Many believe the United States is due for another baby boom after couples nationwide have had an abundance of alone time together. However, a spike in birth control requests may make a coronavirus baby boom unlikely.
Digital health clinic Nurx says they've seen a 50% increase in new patient requests for birth control and a 40% increase in emergency contraception requests.
"Whether to have a child for the first time or another child ... that’s something people are feeling it isn't the time to explore," said Nurx spokesperson Allison Hoffman.
Many are delaying family planning due to health-related uncertainties brought by the coronavirus pandemic. A study published by the Centers for Disease Control and Prevention last Thursday found that pregnant women may be at increased risk for severe illness from COVID-19 compared with non-pregnant women.
So far, there’s no data on how a COVID-19 infection affects a woman’s pregnancy or the health outcomes of their babies. But Dr. Mary Jane Minkin, OB/GYN and clinical professor at Yale University, said there are still too many unknowns about the coronavirus and most of her patients are erring on the side of caution.
“If people do have the luxury of waiting and are still early in the process, I think waiting is what most people opt towards and understandably so,” she said.
A Guttmacher survey of more than 2,000 cisgender women between the ages of 18-49 in the week of April 30 to May 6 found that more than 40% of them have changed their plans about when to have children or how many children to have because of the COVID-19 pandemic.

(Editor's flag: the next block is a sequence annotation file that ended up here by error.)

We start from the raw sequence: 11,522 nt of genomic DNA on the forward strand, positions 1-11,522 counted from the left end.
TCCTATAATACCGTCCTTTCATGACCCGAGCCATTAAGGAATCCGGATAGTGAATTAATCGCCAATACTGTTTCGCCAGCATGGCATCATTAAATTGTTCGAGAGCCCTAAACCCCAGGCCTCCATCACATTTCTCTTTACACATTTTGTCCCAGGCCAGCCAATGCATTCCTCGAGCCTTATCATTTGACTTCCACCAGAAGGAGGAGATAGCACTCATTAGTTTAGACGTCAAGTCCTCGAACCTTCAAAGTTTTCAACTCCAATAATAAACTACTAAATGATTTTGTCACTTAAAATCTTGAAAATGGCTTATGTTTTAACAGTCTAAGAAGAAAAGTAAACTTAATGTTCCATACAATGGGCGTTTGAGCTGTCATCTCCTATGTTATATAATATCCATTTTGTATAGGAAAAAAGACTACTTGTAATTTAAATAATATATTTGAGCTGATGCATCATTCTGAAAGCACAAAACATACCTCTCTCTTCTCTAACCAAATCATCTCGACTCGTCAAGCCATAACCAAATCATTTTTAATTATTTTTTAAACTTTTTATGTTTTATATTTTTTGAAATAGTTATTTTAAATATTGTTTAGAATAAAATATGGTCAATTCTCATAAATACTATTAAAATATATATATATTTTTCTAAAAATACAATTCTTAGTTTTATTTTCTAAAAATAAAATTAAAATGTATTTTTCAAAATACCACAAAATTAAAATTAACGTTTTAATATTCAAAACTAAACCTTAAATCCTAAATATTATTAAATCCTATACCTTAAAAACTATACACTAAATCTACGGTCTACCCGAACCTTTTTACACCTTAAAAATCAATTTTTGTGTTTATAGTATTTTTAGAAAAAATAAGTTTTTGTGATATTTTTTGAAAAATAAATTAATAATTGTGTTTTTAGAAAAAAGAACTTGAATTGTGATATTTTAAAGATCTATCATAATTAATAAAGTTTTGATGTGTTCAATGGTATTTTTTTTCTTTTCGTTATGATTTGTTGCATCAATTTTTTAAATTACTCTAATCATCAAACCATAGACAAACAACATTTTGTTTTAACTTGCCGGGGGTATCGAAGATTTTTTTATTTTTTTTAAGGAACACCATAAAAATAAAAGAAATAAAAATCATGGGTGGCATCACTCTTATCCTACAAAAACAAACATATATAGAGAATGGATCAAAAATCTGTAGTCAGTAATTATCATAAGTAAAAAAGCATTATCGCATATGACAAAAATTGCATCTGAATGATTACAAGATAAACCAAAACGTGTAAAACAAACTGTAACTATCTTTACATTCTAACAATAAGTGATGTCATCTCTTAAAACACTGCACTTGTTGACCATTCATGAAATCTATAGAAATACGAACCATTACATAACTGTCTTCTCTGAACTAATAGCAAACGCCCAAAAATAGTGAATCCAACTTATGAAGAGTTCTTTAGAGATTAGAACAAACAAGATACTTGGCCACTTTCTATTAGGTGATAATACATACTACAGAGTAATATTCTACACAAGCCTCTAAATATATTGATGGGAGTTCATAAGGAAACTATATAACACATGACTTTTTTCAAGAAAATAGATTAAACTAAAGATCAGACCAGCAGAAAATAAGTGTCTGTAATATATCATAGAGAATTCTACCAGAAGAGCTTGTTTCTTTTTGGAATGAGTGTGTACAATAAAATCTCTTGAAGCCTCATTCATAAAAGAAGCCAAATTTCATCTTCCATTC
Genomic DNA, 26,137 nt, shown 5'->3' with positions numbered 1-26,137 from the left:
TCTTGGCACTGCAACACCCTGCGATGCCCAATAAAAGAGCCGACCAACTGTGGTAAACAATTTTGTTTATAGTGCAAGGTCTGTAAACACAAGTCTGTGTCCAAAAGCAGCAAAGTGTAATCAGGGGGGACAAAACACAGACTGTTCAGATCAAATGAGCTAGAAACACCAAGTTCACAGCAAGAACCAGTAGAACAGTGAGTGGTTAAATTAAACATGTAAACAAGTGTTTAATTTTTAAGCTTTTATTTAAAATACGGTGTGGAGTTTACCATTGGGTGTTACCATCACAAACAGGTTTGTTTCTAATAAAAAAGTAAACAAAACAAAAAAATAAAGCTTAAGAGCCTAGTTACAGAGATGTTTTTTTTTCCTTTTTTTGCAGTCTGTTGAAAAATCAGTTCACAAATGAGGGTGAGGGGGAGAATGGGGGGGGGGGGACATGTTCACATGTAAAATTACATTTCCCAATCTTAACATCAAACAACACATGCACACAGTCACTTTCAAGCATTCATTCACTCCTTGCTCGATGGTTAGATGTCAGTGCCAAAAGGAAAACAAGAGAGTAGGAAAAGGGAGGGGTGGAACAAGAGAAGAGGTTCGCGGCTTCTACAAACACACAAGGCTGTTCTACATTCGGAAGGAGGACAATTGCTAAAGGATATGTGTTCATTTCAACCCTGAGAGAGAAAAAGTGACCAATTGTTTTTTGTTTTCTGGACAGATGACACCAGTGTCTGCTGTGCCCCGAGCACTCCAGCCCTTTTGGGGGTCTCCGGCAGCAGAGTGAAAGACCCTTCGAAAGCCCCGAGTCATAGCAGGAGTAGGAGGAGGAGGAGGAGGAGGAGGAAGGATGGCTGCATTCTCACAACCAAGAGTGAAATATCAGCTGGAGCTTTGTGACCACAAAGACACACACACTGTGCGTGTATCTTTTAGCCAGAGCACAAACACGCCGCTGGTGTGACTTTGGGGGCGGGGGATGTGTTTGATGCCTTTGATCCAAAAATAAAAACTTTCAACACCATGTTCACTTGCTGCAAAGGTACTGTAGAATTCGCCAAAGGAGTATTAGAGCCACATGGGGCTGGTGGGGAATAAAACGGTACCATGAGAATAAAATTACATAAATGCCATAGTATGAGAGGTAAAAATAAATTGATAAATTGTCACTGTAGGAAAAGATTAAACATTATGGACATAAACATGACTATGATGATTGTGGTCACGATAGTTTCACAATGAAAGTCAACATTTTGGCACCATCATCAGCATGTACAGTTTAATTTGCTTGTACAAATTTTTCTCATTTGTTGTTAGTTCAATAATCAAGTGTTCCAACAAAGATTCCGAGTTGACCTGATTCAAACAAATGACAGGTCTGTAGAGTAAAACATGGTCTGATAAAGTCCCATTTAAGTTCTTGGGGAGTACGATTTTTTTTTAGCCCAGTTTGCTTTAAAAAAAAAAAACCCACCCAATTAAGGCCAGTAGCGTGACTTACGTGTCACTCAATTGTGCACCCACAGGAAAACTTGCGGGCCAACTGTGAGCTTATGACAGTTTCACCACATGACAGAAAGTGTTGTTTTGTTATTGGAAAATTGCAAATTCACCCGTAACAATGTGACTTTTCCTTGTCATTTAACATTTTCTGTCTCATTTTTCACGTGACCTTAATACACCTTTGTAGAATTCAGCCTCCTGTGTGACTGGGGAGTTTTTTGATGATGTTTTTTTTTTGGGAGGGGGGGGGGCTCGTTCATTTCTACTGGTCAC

Dr. Ashley Brant, OB/GYN and family planning specialist at the Cleveland Clinic, says the economy has also influenced people’s decisions to have a baby as millions of Americans lose their job and the health insurance tied with it.
The Brookings Institute says the economy has long dictated a baby boom or a “baby bust.” According to economists at the think tank, the United States should expect 300,000 to 500,000 fewer births next year as a result of the coronavirus pandemic.
To compare, the Great Recession led to a drop of almost 400,000 fewer births from 2007 to 2012.
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Along with a spike in birth control orders, doctors have also seen a shift in preferred birth control methods. Although the pill is far and away the most preferred method of birth control, Hoffman said there has been increased interest in the shot as it can be administered at home and can last for three months.
Minkin said more people are considering a birth control ring during the coronavirus pandemic that’s relatively new to the market – Annovera – because it’s reusable, long acting and reversible.
“Contraception is so critical to the health and wellbeing of my patients, especially in a pandemic when there’s so much uncertainty,” Brant said. “Health care providers are rising to the challenge of finding ways to provide (that) care.”
Health and patient safety coverage at USA TODAY is made possible in part by a grant from the Masimo Foundation for Ethics, Innovation and Competition in Healthcare. The Masimo Foundation does not provide editorial input.
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